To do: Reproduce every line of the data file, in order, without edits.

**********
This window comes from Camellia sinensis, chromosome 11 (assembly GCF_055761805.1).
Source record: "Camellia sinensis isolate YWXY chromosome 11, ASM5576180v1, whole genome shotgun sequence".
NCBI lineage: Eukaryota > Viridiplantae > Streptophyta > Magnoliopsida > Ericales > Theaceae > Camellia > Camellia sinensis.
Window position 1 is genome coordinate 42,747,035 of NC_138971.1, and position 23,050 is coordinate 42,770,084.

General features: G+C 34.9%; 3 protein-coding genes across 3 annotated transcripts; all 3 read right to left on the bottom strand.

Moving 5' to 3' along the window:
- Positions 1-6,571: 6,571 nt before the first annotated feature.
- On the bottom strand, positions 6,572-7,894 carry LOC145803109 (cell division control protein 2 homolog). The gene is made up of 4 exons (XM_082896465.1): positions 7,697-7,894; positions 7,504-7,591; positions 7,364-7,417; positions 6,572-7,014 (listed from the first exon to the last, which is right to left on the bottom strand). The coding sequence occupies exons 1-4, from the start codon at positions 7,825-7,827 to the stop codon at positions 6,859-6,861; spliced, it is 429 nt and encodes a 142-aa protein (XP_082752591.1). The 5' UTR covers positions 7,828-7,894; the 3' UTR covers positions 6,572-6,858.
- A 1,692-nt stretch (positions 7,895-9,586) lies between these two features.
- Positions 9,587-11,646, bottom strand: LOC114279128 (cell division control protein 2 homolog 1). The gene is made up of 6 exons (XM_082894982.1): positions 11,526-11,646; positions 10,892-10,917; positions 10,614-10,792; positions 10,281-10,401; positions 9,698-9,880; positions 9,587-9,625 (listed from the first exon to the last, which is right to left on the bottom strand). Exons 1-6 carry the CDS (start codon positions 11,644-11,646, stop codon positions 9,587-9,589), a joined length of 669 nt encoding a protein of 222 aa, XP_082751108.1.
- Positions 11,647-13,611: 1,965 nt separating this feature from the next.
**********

This window comes from Camellia sinensis, chromosome 11 (assembly GCF_055761805.1).
Source record: "Camellia sinensis isolate YWXY chromosome 11, ASM5576180v1, whole genome shotgun sequence".
NCBI lineage: Eukaryota > Viridiplantae > Streptophyta > Magnoliopsida > Ericales > Theaceae > Camellia > Camellia sinensis.
Window position 1 is genome coordinate 42,747,035 of NC_138971.1, and position 23,050 is coordinate 42,770,084.

General features: G+C 34.9%; 3 protein-coding genes across 3 annotated transcripts; all 3 read right to left on the bottom strand.

Moving 5' to 3' along the window:
- Positions 1-6,571: 6,571 nt before the first annotated feature.
- On the bottom strand, positions 6,572-7,894 carry LOC145803109 (cell division control protein 2 homolog). The gene is made up of 4 exons (XM_082896465.1): positions 7,697-7,894; positions 7,504-7,591; positions 7,364-7,417; positions 6,572-7,014 (listed from the first exon to the last, which is right to left on the bottom strand). The coding sequence occupies exons 1-4, from the start codon at positions 7,825-7,827 to the stop codon at positions 6,859-6,861; spliced, it is 429 nt and encodes a 142-aa protein (XP_082752591.1). The 5' UTR covers positions 7,828-7,894; the 3' UTR covers positions 6,572-6,858.
- A 1,692-nt stretch (positions 7,895-9,586) lies between these two features.
- Positions 9,587-11,646, bottom strand: LOC114279128 (cell division control protein 2 homolog 1). The gene is made up of 6 exons (XM_082894982.1): positions 11,526-11,646; positions 10,892-10,917; positions 10,614-10,792; positions 10,281-10,401; positions 9,698-9,880; positions 9,587-9,625 (listed from the first exon to the last, which is right to left on the bottom strand). Exons 1-6 carry the CDS (start codon positions 11,644-11,646, stop codon positions 9,587-9,589), a joined length of 669 nt encoding a protein of 222 aa, XP_082751108.1.
- Positions 11,647-13,611: 1,965 nt separating this feature from the next.